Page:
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I don't want her knowing I'm speaking to him about this and don't know how to approach him while we are all there. She denies she's having any kind of memory problems. She has good memory in some areas, but she'll deny remembering certain details or conversations. Basically, I just want him to be aware and possibly offer some resources that we can avail her of. Her social worker who visited her once a week when she lived in Florida said she could probably have the same services here as she had there.

Many doctors have Portals where you can write notes or send secure messages to the office.
If you have her information you could set that up if she has not done so (I am guessing she would not have)
The other option would be to write a note and give it to the nurse and those notes would be entered for the doctor to review.
I would sent the note before the appointment so they have a chance to review it prior to the visit.
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Reply to Grandma1954
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I agree with some others. I wrote to mom's doctors with a list of my observed behaviors and concerns. I sent the notes in advance of appointments. All found the information useful and I believe she received better care because of the information I sent.
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GIAGIA Jun 13, 2019
Thank you for your response, I feel lucky for all of the support here. The doctor has been very responsive and feel he understand the situation even better now that we've talked.
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I did the same thing that some others did: I sent my mom's doc a note a week or so before my mom's appointment, detailing some of my concerns, and the doc was able to steer the conversation a certain way.  In my case, it involved trying to convince my mom not to drive, so the doc was able to say how lucky my mom was to live with us and have a daughter who was willing to take her anywhere. Between the doc's kind words, and a car that stopped working, things worked in our favor. My mom, too, denied having any memory issues. I think it's a good idea to give the doc a heads-up regarding your concerns. Best of luck.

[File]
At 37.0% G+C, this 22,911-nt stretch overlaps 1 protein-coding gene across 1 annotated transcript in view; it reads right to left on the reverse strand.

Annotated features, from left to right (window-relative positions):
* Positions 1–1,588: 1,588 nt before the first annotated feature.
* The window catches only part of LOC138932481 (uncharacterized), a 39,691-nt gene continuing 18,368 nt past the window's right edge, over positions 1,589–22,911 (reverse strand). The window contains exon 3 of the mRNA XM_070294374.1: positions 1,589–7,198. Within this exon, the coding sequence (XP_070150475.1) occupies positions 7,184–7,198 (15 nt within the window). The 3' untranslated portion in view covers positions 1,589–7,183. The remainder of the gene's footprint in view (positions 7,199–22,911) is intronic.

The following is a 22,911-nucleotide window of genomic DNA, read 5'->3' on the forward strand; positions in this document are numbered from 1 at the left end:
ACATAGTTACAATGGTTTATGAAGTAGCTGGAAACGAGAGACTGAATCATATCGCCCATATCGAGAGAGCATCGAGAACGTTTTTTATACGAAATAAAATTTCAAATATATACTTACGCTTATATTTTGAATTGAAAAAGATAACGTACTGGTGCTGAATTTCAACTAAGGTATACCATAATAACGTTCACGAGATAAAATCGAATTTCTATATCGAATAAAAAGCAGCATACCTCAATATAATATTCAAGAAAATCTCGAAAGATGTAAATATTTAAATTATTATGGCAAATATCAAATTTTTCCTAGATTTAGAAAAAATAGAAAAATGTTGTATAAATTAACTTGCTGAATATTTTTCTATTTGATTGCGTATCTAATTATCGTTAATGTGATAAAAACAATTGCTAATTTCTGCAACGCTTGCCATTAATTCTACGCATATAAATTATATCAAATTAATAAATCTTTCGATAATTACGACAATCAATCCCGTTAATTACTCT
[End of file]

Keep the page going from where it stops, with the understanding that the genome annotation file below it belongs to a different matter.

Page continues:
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GIAGIA Jun 13, 2019
Thank you for your reply!
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You could write him a note. Give it to the receptionist and ask that he read it before he talks to Aunt.

To receive any Medicare services you need a doctors order. U need a service that can bill Medicare too. If services in Fla were Medicare based u should have no problem. If they were Medicaid based, that will make a difference. Medicaid is a state thing and she will need to reapply.
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Judysai422 Jun 13, 2019
I totally agree, write a note and give to doctor prior to appointment. I did this with my mom's new neurologist and it worked like a charm! Portal works, too, but sometimes there is a limit on the length.
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Mom had an appt & I called ahead, asking if I could speak to him privately before he saw Mom. We spoke in his office. Many will let you make an appt to do same or use the patient portal if your mom has one.
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GIAGIA Jun 13, 2019
Yes, exactly --- that's what ended up happening and it went well!
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I kept a list of things as I noticed them and just handed it to the Dr. when I visited with my husband. That way I could tell her what I was noticing without confronting him or seeming as though I was telling on him.